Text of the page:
Things have been strangely silent since I reported on July 6 on the $25 million allocation for a possible Millersburg intermodal shipping hub that Rep. Andy Olson got approved as part of the legislature's transportation law. But it won't be quiet long.
Linn County Commissioner Roger Nyquist was involved in he early discussions about this project, which would make use of the vacant site of International Paper's former Albany Paper Mill. A few days ago I asked him what was happening and what the next steps would be.
On Friday he got back to me: "There are a couple 'next steps' being worked as a result of the legislative appropriation," he wrote in an email. "One is the initiation of a conversation for the potential acquisition of the property. Another is a discussion of potential community partners as to who should create the business plan presented to the (Oregon Transportation Commission) to receive the funds appropriated by the legislature and to lead the project."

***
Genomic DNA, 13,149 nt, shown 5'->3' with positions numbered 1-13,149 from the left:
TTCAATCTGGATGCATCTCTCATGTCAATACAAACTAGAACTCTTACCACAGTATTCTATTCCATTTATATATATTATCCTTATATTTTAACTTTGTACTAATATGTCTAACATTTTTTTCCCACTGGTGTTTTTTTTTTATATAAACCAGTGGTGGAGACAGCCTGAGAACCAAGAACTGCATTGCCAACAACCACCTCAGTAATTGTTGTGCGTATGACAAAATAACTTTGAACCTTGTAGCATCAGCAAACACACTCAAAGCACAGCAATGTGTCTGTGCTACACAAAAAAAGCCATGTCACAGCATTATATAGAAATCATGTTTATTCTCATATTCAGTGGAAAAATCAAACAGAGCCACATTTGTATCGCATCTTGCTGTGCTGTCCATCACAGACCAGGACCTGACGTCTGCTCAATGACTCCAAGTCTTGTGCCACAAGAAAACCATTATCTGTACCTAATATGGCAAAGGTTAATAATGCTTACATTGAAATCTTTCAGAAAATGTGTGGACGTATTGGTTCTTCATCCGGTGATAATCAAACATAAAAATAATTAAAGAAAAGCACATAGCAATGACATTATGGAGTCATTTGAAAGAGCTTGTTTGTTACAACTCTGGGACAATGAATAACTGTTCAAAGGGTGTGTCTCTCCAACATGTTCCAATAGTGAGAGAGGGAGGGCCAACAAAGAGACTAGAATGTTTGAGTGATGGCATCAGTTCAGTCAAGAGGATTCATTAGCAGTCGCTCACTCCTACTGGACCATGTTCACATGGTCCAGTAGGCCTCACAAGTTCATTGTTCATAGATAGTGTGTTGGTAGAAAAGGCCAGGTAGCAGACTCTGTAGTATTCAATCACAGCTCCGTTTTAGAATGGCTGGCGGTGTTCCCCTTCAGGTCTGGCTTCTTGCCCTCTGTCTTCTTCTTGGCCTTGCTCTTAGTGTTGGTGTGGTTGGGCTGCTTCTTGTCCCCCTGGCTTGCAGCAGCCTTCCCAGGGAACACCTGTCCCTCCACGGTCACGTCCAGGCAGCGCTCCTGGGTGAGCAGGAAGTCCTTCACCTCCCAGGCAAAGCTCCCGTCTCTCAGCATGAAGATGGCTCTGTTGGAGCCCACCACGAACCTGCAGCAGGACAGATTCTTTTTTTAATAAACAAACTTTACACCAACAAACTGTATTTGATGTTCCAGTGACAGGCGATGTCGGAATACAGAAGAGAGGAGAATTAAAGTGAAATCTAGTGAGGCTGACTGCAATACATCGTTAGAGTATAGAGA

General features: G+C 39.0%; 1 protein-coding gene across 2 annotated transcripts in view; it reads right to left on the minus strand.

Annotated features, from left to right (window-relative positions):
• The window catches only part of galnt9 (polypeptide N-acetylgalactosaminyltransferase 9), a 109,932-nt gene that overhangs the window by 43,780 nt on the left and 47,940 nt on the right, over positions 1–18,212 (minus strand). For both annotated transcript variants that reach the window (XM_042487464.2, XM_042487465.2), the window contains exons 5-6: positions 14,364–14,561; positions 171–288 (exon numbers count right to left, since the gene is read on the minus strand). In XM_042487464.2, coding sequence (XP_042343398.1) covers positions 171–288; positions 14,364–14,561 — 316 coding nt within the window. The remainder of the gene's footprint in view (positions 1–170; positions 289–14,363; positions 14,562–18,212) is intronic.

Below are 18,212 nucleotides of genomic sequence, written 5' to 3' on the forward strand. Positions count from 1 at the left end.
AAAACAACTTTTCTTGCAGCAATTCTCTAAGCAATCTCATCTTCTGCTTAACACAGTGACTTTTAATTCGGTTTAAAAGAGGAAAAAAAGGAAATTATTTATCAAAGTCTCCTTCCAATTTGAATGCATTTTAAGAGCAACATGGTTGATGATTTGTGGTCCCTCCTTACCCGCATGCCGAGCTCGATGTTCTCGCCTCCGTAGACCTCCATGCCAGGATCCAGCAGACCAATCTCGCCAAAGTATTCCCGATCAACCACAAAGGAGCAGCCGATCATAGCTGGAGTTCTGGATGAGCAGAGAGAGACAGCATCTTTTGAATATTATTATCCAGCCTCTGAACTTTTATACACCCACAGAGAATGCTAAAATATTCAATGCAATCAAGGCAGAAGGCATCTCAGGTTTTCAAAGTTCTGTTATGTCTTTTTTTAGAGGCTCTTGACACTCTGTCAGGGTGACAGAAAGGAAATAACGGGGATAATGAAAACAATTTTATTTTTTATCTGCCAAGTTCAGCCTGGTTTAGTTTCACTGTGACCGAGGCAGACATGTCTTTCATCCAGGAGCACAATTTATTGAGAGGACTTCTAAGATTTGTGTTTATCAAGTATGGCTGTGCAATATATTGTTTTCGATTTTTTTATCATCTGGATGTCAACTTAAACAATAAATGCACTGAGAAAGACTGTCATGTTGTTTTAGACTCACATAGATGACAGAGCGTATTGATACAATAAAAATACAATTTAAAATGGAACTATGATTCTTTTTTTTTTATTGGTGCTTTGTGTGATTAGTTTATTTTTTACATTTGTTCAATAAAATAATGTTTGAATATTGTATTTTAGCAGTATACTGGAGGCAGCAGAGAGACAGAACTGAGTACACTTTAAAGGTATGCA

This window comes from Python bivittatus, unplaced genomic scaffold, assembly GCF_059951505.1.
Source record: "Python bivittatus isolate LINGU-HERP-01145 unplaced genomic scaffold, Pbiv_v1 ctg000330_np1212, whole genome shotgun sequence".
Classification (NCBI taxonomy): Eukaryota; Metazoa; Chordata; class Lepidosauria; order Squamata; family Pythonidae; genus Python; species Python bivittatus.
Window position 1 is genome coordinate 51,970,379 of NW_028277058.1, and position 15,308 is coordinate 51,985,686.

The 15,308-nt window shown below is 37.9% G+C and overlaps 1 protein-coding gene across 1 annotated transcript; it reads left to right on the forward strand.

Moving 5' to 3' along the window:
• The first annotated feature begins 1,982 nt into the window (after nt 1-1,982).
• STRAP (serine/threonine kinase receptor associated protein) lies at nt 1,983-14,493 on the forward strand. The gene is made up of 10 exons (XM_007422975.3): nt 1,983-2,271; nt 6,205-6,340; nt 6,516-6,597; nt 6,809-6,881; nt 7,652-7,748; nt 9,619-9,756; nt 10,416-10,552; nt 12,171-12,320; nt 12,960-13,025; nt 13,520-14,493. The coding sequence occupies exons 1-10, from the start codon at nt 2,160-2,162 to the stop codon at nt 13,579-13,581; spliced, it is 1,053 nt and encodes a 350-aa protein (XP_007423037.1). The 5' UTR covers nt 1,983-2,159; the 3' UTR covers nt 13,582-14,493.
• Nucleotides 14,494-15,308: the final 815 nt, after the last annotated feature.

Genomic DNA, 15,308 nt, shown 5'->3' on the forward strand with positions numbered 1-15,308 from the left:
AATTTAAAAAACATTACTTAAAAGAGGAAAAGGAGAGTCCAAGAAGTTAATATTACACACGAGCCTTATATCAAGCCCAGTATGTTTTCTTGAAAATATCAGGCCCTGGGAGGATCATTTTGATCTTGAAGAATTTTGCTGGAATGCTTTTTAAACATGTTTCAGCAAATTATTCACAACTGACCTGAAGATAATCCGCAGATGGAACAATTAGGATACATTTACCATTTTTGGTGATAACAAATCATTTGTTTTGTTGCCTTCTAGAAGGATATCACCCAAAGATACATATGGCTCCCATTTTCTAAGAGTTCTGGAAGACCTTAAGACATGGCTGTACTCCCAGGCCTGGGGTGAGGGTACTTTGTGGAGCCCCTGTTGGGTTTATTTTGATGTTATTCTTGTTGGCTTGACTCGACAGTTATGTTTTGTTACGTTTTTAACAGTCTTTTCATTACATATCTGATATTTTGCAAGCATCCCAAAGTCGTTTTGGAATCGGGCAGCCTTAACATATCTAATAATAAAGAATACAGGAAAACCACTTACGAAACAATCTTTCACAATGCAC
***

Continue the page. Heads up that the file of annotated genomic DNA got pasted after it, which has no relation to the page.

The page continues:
In is opinion, Nyquist continued, the Albany-Millersburg Economic Development Corp. may be in the best position to carry this project forward. "Their composition is both public and private sector members, and their goal is to strengthen the local economy, which is the main motivation to create the reload facility in our area. We may see substantial progress on these first two steps in the next week."
In Millersburg, meanwhile, City Manager Steven Hasson said the city council may take up the "development of a Mid-Willamette Valley Transmodal Facility," which is what the legislature called it, at its next meeting starting at 6 p.m. on Aug. 8. If real estate acquisition is the topic, chances are the council will go into an executive session where the public is barred.
On Friday the Linn County commissioners issued a press statement thanking Rep. Olson, R-Albany, for the allocation of state funds. "If done properly," the board said, "a transportation reload facility will help to solve a serious problem for local agriculture and manufacturing companies created by the change in operations at the Port of Portland. It also should improve traffic safety and congestion on I-5 for motorists. If built, the proposed facility would create jobs and be an economic driver in our county for the next 50 years."
News of the proposal, however, did not generate unanimous acclaim. At least one reader of my July 6 story worried that his Millersburg neighborhood would lose the peace and quiet that caused his family to move there. (hh)